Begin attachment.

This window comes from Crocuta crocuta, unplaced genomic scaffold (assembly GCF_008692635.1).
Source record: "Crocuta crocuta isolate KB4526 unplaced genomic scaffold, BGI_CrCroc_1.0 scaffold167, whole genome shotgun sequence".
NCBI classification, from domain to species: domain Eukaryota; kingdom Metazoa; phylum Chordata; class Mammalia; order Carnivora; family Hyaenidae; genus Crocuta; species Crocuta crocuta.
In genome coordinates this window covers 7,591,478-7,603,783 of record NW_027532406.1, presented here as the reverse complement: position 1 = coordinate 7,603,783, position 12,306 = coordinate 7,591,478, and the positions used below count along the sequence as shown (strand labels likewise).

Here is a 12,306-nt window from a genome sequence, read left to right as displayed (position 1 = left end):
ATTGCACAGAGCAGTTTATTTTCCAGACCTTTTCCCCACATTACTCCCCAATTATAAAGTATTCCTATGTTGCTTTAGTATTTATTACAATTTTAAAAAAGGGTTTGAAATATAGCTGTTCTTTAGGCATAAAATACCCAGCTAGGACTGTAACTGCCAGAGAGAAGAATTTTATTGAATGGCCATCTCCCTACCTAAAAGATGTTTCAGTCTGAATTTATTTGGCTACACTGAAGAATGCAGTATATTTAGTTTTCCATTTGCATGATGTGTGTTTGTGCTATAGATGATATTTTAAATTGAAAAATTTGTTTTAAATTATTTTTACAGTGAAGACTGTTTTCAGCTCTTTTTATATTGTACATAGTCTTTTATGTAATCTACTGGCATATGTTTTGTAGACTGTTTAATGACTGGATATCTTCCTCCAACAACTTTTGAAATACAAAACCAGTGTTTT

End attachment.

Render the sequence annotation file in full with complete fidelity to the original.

This window comes from Crocuta crocuta, unplaced genomic scaffold (assembly GCF_008692635.1).
Source record: "Crocuta crocuta isolate KB4526 unplaced genomic scaffold, BGI_CrCroc_1.0 scaffold167, whole genome shotgun sequence".
NCBI classification, from domain to species: domain Eukaryota; kingdom Metazoa; phylum Chordata; class Mammalia; order Carnivora; family Hyaenidae; genus Crocuta; species Crocuta crocuta.
In genome coordinates this window covers 7,591,478-7,603,783 of record NW_027532406.1, presented here as the reverse complement: position 1 = coordinate 7,603,783, position 12,306 = coordinate 7,591,478, and the positions used below count along the sequence as shown (strand labels likewise).

Here is a 12,306-nt window from a genome sequence, read left to right as displayed (position 1 = left end):
ATTGCACAGAGCAGTTTATTTTCCAGACCTTTTCCCCACATTACTCCCCAATTATAAAGTATTCCTATGTTGCTTTAGTATTTATTACAATTTTAAAAAAGGGTTTGAAATATAGCTGTTCTTTAGGCATAAAATACCCAGCTAGGACTGTAACTGCCAGAGAGAAGAATTTTATTGAATGGCCATCTCCCTACCTAAAAGATGTTTCAGTCTGAATTTATTTGGCTACACTGAAGAATGCAGTATATTTAGTTTTCCATTTGCATGATGTGTGTTTGTGCTATAGATGATATTTTAAATTGAAAAATTTGTTTTAAATTATTTTTACAGTGAAGACTGTTTTCAGCTCTTTTTATATTGTACATAGTCTTTTATGTAATCTACTGGCATATGTTTTGTAGACTGTTTAATGACTGGATATCTTCCTCCAACAACTTTTGAAATACAAAACCAGTGTTTT